Now here’s one that I found very interesting to watch. In April 1989, Melanie Wilson appeared on the Pat Sajak Show the same night that Louie Anderson was a guest.** She tells Pat the exact same story about her dad, but it’s a little punchier by now. But pretty quickly into their chat, Louie butts in and shifts the conversation immediately to how the makers of Perfect Strangers hated him, and he wouldn’t be on that stupid show anyway. He acts like he’s joking, but it sounds pretty honest to my ears. Melanie had no idea that Louie was the original Cousin Larry.
Melanie and Pat talk around the fact that Louie won’t shut up, and Melanie subtly signals to Pat that she’s uncomfortable. He’s an aware enough guy he picks up on it and goes to commercial.
Rebeca Arthur did a lot of game shows, such as Super Password, Couch Potatoes, and The All-New Liars’ Club. As far as I’m concerned–and perhaps this has to do with her hair color and figure–she fits in well in this setting. I also find that she’s fairly funny on her own. For instance, in her February 1989 appearance on Couch Potatoes (it’s basically a version of Trivial Pursuits where the contestants only answer the questions about TV), pretty much the first thing out of her mouth is a joke about how Balki fucks sheep. I love this woman, y’all. I do feel for her, though, since it’s quickly obvious that none of the contestants has watched even a minute of Perfect Strangers; seriously, they don’t even know Anyway, you find out that Rebeca auditioned for the role of Jennifer first, and that Mary Anne was originally going to be called Rachel. A moment of silence, please, for the Larry Anne (Ship) that never was.
I mention her appearances on Super Password during “Halloween Week” simply to make a few stray observations. First is that the dog seen in “Your Cheatin’ Heart” was actually Rebeca’s dog, Emmy. Another is that Pat Sajak was the second celebrity guest, which to me now becomes an indication that network lines were perhaps only drawn in the sand. ABC may have turned Perfect Strangers into a commercial for Moonlighting, but Super Password aired on NBC, and The Pat Sajak Show was on CBS.
The gimmick of Halloween Week is that host Bert Convy had to pass out bags with “tricks” or “treats” in them to the players, and it’s obvious that no one had decided beforehand what merited either one. Bert Convy doesn’t even try to hide how little he likes the gimmick, and Pat Sajak keeps lightly criticizing him for not keeping the pace going. But, hey, I’m not reviewing Super Password, right? It’s honestly kind of boring to wa–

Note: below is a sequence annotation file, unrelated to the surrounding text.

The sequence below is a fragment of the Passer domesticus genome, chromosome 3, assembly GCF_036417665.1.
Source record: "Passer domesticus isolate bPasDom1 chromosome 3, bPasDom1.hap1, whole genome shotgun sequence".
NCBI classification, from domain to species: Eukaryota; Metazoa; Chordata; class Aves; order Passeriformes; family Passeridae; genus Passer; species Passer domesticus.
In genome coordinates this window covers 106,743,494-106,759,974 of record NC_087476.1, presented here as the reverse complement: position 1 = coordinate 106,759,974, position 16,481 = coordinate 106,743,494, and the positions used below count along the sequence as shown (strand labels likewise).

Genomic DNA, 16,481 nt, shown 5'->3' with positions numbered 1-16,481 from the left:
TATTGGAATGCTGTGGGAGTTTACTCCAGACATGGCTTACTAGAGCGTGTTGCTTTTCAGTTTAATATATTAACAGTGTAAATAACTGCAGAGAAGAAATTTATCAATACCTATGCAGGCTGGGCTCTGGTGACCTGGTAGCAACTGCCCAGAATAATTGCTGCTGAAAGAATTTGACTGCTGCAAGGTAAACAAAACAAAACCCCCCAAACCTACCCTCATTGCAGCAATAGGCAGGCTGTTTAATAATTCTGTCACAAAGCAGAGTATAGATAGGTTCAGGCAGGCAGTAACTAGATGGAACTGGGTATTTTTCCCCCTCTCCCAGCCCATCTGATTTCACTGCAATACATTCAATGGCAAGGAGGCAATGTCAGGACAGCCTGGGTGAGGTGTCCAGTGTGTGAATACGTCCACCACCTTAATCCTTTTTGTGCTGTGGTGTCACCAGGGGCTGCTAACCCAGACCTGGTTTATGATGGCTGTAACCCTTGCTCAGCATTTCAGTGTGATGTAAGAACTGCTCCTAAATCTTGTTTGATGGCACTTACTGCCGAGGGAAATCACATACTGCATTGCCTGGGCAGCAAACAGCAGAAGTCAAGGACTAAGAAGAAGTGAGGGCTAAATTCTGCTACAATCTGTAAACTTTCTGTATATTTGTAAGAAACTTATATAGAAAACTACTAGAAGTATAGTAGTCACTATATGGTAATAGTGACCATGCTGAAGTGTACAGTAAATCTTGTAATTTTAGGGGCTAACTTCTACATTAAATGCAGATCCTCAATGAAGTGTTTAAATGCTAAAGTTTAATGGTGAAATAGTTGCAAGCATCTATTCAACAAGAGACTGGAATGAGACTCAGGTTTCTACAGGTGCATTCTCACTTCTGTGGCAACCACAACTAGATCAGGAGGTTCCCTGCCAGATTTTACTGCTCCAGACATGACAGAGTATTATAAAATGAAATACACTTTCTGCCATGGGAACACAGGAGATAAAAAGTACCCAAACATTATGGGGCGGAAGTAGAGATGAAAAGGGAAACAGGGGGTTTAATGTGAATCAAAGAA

Oh wait–there’s toys!
I can’t identify that inflatable bat, but it’s likely Oriental Trading Company or Hallmark. Maybe Russ.
In case you were looking for something undeniably 80s from these clips, Rebeca Arthur plays with Shlump, one of the Boglin toys.
On the second show, who cares about anything else, because there’s a Snarlie Narlie from the Rock Lords line.
Not enough Pat Sajak for you yet? Here’s Rebeca on his show! She’s brought her dog, Emmy, along. Pat gives her a muffin for the dog, and Rebeca jokes about how messy it’s going to be when Emmy shits it back out later on. I love this woman, y’all.
Let’s see, what’s interesting here… she can’t remember what the cousins’ jobs are… she was the Azalea Queen at the North Carolina Azalea Festival… she has a friend named Lisa…
I’ve got eight more pages of notes to condense, so let’s switch to Mark, shall we?
Mark had his interview talking points down to a science, and you basically get the same talking points covered in the articles from last time around. He and Bronson have no drama behind the scenes, he and Bronson don’t hate each other, he and Bronson “have good chemistry”.
Again, because I did such a thorough and perfect job creating a narrative of these actors and their relationship to each other, the show, and their own lives, I only have a list of tidbits here.
Mark: The simpler the stories are, the funnier it gets.
Well, I’ve definitely found my season 5 running joke!
Pat Sajak: They’re starting to call you guys Laurel & Hardy, and Norton & Kramden….”
don’t give ‘em any ideas, Pat
Mark: We try to be funny.
Damn! Two running jokes for season 5 and I haven’t even started watching it yet!
It wouldn’t surprise me if people stopped interviewing this guy after awhile. Anyway, Mark seemed to be a go-to guy whenever someone needed a safe white guy who was associated with comedy, who would show up on time and not mess up any lines.
For instance, he co-hosted Here’s to You, Mickey Mouse with Soleil Moon Frye. This TV special celebrated Mickey Mouse’s 60th birthday*** by having Mark hang out with a teenage girl in a dressing room and solemnly watch old Mickey Mouse cartoons. I love you, Mark, but fuck this snoozefest. I’ll stick with Totally Minnie, thank you very much.
Ah, crap, I knew I’d regret this endeavor at some point. I’m going to have to watch the 1988 McDonald’s Charity Christmas Parade in Chicago, hosted by Linn-Baker and Uncle Jesse.